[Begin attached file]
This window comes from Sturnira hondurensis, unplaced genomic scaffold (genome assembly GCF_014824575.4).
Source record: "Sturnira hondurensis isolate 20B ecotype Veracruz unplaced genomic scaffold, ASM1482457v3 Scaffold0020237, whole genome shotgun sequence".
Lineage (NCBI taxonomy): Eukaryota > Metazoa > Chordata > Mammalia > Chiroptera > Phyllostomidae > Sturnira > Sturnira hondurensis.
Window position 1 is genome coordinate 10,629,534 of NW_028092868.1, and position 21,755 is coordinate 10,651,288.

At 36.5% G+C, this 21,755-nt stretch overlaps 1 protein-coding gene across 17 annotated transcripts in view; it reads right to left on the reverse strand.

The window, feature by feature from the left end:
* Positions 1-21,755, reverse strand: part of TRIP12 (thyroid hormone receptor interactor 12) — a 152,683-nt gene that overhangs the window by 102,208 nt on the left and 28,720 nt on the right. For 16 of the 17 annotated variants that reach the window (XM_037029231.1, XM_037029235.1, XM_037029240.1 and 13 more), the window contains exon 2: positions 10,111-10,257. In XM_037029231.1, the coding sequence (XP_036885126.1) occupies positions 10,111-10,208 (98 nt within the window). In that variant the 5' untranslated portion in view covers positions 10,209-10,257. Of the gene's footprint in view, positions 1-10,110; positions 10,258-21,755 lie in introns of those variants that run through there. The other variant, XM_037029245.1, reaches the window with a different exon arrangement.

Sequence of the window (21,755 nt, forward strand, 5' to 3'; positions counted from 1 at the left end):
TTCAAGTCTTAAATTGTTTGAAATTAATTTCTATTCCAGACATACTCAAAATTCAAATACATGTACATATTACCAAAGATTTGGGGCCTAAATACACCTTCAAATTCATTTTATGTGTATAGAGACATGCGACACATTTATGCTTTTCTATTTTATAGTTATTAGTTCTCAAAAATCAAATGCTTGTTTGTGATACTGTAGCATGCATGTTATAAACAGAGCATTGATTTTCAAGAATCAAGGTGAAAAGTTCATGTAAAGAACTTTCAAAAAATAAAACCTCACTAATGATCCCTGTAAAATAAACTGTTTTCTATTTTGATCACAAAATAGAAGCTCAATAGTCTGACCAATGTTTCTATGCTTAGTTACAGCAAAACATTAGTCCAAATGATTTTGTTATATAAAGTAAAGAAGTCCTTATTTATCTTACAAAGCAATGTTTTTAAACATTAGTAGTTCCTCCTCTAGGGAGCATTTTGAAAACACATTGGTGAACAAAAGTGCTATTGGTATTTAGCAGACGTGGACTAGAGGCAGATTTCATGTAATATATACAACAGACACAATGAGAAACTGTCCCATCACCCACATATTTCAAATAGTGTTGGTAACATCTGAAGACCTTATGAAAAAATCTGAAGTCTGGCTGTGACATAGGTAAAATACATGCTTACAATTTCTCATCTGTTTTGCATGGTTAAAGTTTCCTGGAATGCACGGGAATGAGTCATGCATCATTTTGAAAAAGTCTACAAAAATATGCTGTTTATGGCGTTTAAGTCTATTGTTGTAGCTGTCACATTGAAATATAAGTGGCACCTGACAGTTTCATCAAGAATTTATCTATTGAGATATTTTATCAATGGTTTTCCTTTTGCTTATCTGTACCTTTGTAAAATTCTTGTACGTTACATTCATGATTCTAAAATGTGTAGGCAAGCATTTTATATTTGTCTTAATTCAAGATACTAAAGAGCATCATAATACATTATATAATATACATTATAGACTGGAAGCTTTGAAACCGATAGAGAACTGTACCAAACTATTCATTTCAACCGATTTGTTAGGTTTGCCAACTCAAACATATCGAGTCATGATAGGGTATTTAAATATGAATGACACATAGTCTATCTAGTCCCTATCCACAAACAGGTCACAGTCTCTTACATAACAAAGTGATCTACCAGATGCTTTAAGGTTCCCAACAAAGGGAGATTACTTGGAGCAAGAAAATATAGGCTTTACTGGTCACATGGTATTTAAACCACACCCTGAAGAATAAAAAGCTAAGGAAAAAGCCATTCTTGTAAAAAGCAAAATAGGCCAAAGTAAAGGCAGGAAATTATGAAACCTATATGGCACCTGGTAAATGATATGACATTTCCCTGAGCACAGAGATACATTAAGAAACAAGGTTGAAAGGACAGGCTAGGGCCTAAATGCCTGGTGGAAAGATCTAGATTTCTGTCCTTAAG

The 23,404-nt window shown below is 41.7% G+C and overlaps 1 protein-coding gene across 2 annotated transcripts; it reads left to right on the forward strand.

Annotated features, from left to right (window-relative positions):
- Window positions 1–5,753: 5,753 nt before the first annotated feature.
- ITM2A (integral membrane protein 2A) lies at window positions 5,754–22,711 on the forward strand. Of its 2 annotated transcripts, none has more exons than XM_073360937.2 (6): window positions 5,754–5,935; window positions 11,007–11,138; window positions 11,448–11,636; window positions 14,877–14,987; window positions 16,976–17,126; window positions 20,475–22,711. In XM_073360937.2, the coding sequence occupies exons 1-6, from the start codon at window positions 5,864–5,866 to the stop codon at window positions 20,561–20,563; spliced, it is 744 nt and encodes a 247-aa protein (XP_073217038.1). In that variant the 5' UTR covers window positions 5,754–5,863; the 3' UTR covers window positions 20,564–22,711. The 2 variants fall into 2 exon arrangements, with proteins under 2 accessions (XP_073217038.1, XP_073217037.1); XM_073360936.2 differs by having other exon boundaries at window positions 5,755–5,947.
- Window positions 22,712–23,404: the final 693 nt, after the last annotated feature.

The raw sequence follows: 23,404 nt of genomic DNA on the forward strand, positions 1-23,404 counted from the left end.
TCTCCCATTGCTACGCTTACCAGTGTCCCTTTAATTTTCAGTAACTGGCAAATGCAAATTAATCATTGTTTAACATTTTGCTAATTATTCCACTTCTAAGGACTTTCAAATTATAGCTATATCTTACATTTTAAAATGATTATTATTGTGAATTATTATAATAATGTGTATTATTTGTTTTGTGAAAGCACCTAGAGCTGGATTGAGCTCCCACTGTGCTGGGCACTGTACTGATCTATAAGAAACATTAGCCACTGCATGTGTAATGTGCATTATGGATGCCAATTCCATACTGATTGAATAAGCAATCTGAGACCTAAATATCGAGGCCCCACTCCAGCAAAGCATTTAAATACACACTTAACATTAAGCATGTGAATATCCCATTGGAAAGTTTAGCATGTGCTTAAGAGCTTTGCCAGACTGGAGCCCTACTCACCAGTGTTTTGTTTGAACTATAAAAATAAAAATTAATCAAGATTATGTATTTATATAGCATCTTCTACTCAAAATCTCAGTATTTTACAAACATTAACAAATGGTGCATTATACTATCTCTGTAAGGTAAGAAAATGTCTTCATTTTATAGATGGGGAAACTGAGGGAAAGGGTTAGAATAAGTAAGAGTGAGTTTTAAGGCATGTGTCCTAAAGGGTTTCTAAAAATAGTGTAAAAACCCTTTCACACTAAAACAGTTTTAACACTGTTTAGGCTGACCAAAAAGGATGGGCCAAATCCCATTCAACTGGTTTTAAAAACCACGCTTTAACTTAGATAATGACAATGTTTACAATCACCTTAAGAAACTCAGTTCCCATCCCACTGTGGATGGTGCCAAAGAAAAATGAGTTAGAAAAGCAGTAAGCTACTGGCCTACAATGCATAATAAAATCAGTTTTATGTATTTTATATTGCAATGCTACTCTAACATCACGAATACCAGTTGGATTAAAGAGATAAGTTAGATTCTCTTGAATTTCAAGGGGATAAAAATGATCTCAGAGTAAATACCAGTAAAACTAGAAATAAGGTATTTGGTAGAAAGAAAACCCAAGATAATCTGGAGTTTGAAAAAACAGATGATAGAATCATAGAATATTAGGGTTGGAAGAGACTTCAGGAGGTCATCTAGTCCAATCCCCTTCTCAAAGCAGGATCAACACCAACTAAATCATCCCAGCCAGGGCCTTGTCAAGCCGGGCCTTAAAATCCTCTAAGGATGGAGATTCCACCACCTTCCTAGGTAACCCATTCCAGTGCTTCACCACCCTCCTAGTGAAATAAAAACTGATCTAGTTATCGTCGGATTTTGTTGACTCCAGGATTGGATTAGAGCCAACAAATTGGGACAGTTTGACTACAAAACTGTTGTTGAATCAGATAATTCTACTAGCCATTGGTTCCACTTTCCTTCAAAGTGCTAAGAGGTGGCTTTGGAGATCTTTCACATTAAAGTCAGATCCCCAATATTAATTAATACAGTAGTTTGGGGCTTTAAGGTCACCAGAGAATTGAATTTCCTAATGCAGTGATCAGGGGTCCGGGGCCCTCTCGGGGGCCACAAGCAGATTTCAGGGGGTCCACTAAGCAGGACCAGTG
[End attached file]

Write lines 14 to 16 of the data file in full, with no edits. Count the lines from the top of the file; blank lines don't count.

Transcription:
- Window positions 22,712–23,404: the final 693 nt, after the last annotated feature.

The raw sequence follows: 23,404 nt of genomic DNA on the forward strand, positions 1-23,404 counted from the left end.
TCTCCCATTGCTACGCTTACCAGTGTCCCTTTAATTTTCAGTAACTGGCAAATGCAAATTAATCATTGTTTAACATTTTGCTAATTATTCCACTTCTAAGGACTTTCAAATTATAGCTATATCTTACATTTTAAAATGATTATTATTGTGAATTATTATAATAATGTGTATTATTTGTTTTGTGAAAGCACCTAGAGCTGGATTGAGCTCCCACTGTGCTGGGCACTGTACTGATCTATAAGAAACATTAGCCACTGCATGTGTAATGTGCATTATGGATGCCAATTCCATACTGATTGAATAAGCAATCTGAGACCTAAATATCGAGGCCCCACTCCAGCAAAGCATTTAAATACACACTTAACATTAAGCATGTGAATATCCCATTGGAAAGTTTAGCATGTGCTTAAGAGCTTTGCCAGACTGGAGCCCTACTCACCAGTGTTTTGTTTGAACTATAAAAATAAAAATTAATCAAGATTATGTATTTATATAGCATCTTCTACTCAAAATCTCAGTATTTTACAAACATTAACAAATGGTGCATTATACTATCTCTGTAAGGTAAGAAAATGTCTTCATTTTATAGATGGGGAAACTGAGGGAAAGGGTTAGAATAAGTAAGAGTGAGTTTTAAGGCATGTGTCCTAAAGGGTTTCTAAAAATAGTGTAAAAACCCTTTCACACTAAAACAGTTTTAACACTGTTTAGGCTGACCAAAAAGGATGGGCCAAATCCCATTCAACTGGTTTTAAAAACCACGCTTTAACTTAGATAATGACAATGTTTACAATCACCTTAAGAAACTCAGTTCCCATCCCACTGTGGATGGTGCCAAAGAAAAATGAGTTAGAAAAGCAGTAAGCTACTGGCCTACAATGCATAATAAAATCAGTTTTATGTATTTTATATTGCAATGCTACTCTAACATCACGAATACCAGTTGGATTAAAGAGATAAGTTAGATTCTCTTGAATTTCAAGGGGATAAAAATGATCTCAGAGTAAATACCAGTAAAACTAGAAATAAGGTATTTGGTAGAAAGAAAACCCAAGATAATCTGGAGTTTGAAAAAACAGATGATAGAATCATAGAATATTAGGGTTGGAAGAGACTTCAGGAGGTCATCTAGTCCAATCCCCTTCTCAAAGCAGGATCAACACCAACTAAATCATCCCAGCCAGGGCCTTGTCAAGCCGGGCCTTAAAATCCTCTAAGGATGGAGATTCCACCACCTTCCTAGGTAACCCATTCCAGTGCTTCACCACCCTCCTAGTGAAATAAAAACTGATCTAGTTATCGTCGGATTTTGTTGACTCCAGGATTGGATTAGAGCCAACAAATTGGGACAGTTTGACTACAAAACTGTTGTTGAATCAGATAATTCTACTAGCCATTGGTTCCACTTTCCTTCAAAGTGCTAAGAGGTGGCTTTGGAGATCTTTCACATTAAAGTCAGATCCCCAATATTAATTAATACAGTAGTTTGGGGCTTTAAGGTCACCAGAGAATTGAATTTCCTAATGCAGTGATCAGGGGTCCGGGGCCCTCTCGGGGGCCACAAGCAGATTTCAGGGGGTCCACTAAGCAGGACCAGTG